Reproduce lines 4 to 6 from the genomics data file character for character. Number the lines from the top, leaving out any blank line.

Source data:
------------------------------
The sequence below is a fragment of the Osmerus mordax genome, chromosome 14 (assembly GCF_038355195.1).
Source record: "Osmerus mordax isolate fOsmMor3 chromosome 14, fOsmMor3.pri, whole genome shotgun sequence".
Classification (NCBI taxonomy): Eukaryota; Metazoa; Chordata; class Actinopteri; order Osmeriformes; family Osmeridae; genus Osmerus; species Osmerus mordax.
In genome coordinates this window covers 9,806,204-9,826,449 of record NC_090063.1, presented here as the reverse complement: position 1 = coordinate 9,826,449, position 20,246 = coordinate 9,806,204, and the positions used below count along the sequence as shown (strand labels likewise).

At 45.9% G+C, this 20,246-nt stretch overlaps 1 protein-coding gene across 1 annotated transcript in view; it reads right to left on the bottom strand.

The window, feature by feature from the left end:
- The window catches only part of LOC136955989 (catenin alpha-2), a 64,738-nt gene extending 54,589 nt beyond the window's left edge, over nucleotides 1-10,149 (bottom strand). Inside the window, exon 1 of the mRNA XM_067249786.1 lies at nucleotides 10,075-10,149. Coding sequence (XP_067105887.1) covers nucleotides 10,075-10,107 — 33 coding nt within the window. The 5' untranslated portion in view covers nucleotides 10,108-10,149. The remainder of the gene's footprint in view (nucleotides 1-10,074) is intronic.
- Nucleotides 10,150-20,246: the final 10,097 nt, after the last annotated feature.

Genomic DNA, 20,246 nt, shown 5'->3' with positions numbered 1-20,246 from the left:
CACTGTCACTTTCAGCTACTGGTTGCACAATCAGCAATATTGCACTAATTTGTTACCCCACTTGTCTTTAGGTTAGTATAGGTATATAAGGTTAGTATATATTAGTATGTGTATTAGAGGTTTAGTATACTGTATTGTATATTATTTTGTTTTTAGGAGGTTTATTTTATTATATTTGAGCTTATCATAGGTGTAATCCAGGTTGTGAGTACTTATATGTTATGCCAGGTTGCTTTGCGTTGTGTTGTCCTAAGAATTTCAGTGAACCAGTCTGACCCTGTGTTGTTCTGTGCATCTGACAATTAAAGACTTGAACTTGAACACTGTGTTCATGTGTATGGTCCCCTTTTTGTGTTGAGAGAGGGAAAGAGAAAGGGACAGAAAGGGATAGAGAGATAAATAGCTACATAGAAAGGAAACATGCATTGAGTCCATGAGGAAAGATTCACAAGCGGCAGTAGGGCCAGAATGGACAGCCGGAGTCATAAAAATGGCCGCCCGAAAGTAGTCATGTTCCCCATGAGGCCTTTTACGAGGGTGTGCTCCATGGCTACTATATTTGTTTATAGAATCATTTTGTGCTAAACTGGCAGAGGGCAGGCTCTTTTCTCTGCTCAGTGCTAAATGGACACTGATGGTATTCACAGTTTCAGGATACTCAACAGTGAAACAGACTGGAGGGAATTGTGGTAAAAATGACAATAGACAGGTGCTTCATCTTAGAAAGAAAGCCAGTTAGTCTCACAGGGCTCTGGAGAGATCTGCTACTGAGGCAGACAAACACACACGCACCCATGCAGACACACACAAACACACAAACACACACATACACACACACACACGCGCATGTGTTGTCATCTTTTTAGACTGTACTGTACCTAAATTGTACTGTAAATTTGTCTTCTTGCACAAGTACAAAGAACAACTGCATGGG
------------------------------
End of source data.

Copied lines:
In genome coordinates this window covers 9,806,204-9,826,449 of record NC_090063.1, presented here as the reverse complement: position 1 = coordinate 9,826,449, position 20,246 = coordinate 9,806,204, and the positions used below count along the sequence as shown (strand labels likewise).

At 45.9% G+C, this 20,246-nt stretch overlaps 1 protein-coding gene across 1 annotated transcript in view; it reads right to left on the bottom strand.

The window, feature by feature from the left end: